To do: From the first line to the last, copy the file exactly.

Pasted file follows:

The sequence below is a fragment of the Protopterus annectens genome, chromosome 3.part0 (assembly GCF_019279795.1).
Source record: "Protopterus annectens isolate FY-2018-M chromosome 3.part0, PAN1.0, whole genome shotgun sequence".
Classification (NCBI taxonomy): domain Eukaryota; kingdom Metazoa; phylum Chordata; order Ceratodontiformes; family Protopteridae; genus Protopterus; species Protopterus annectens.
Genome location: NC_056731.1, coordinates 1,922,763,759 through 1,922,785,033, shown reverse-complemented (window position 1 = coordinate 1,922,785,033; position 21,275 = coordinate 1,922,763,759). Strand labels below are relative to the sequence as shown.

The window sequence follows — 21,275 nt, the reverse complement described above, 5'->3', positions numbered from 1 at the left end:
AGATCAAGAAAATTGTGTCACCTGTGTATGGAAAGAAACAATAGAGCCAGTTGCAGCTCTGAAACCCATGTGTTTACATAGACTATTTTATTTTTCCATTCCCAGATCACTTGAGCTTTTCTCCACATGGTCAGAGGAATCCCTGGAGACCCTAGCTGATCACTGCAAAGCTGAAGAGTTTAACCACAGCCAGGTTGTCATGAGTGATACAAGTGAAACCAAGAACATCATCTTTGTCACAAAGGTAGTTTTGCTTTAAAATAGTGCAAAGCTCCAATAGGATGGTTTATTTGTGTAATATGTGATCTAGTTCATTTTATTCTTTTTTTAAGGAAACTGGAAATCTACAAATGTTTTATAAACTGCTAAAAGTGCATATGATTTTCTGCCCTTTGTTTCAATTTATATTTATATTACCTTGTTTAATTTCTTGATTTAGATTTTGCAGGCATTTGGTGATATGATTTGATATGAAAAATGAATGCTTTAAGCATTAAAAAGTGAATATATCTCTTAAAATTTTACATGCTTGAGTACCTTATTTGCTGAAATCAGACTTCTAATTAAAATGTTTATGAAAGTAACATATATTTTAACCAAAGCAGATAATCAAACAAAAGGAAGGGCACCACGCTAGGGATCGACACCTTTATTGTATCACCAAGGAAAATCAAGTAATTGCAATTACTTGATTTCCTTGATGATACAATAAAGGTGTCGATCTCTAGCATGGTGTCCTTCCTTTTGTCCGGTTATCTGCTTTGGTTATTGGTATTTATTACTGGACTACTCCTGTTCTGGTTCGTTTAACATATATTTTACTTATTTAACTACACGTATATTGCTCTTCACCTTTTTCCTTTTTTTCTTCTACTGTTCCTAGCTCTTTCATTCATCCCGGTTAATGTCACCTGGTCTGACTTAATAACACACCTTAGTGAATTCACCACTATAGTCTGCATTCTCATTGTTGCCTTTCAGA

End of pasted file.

The sequence below is a fragment of the Protopterus annectens genome, chromosome 3.part0 (assembly GCF_019279795.1).
Source record: "Protopterus annectens isolate FY-2018-M chromosome 3.part0, PAN1.0, whole genome shotgun sequence".
Classification (NCBI taxonomy): domain Eukaryota; kingdom Metazoa; phylum Chordata; order Ceratodontiformes; family Protopteridae; genus Protopterus; species Protopterus annectens.
Genome location: NC_056731.1, coordinates 1,922,763,759 through 1,922,785,033, shown reverse-complemented (window position 1 = coordinate 1,922,785,033; position 21,275 = coordinate 1,922,763,759). Strand labels below are relative to the sequence as shown.

The window sequence follows — 21,275 nt, the reverse complement described above, 5'->3', positions numbered from 1 at the left end:
AGATCAAGAAAATTGTGTCACCTGTGTATGGAAAGAAACAATAGAGCCAGTTGCAGCTCTGAAACCCATGTGTTTACATAGACTATTTTATTTTTCCATTCCCAGATCACTTGAGCTTTTCTCCACATGGTCAGAGGAATCCCTGGAGACCCTAGCTGATCACTGCAAAGCTGAAGAGTTTAACCACAGCCAGGTTGTCATGAGTGATACAAGTGAAACCAAGAACATCATCTTTGTCACAAAGGTAGTTTTGCTTTAAAATAGTGCAAAGCTCCAATAGGATGGTTTATTTGTGTAATATGTGATCTAGTTCATTTTATTCTTTTTTTAAGGAAACTGGAAATCTACAAATGTTTTATAAACTGCTAAAAGTGCATATGATTTTCTGCCCTTTGTTTCAATTTATATTTATATTACCTTGTTTAATTTCTTGATTTAGATTTTGCAGGCATTTGGTGATATGATTTGATATGAAAAATGAATGCTTTAAGCATTAAAAAGTGAATATATCTCTTAAAATTTTACATGCTTGAGTACCTTATTTGCTGAAATCAGACTTCTAATTAAAATGTTTATGAAAGTAACATATATTTTAACCAAAGCAGATAATCAAACAAAAGGAAGGGCACCACGCTAGGGATCGACACCTTTATTGTATCACCAAGGAAAATCAAGTAATTGCAATTACTTGATTTCCTTGATGATACAATAAAGGTGTCGATCTCTAGCATGGTGTCCTTCCTTTTGTCCGGTTATCTGCTTTGGTTATTGGTATTTATTACTGGACTACTCCTGTTCTGGTTCGTTTAACATATATTTTACTTATTTAACTACACGTATATTGCTCTTCACCTTTTTCCTTTTTTTCTTCTACTGTTCCTAGCTCTTTCATTCATCCCGGTTAATGTCACCTGGTCTGACTTAATAACACACCTTAGTGAATTCACCACTATAGTCTGCATTCTCATTGTTGCCTTTCAGA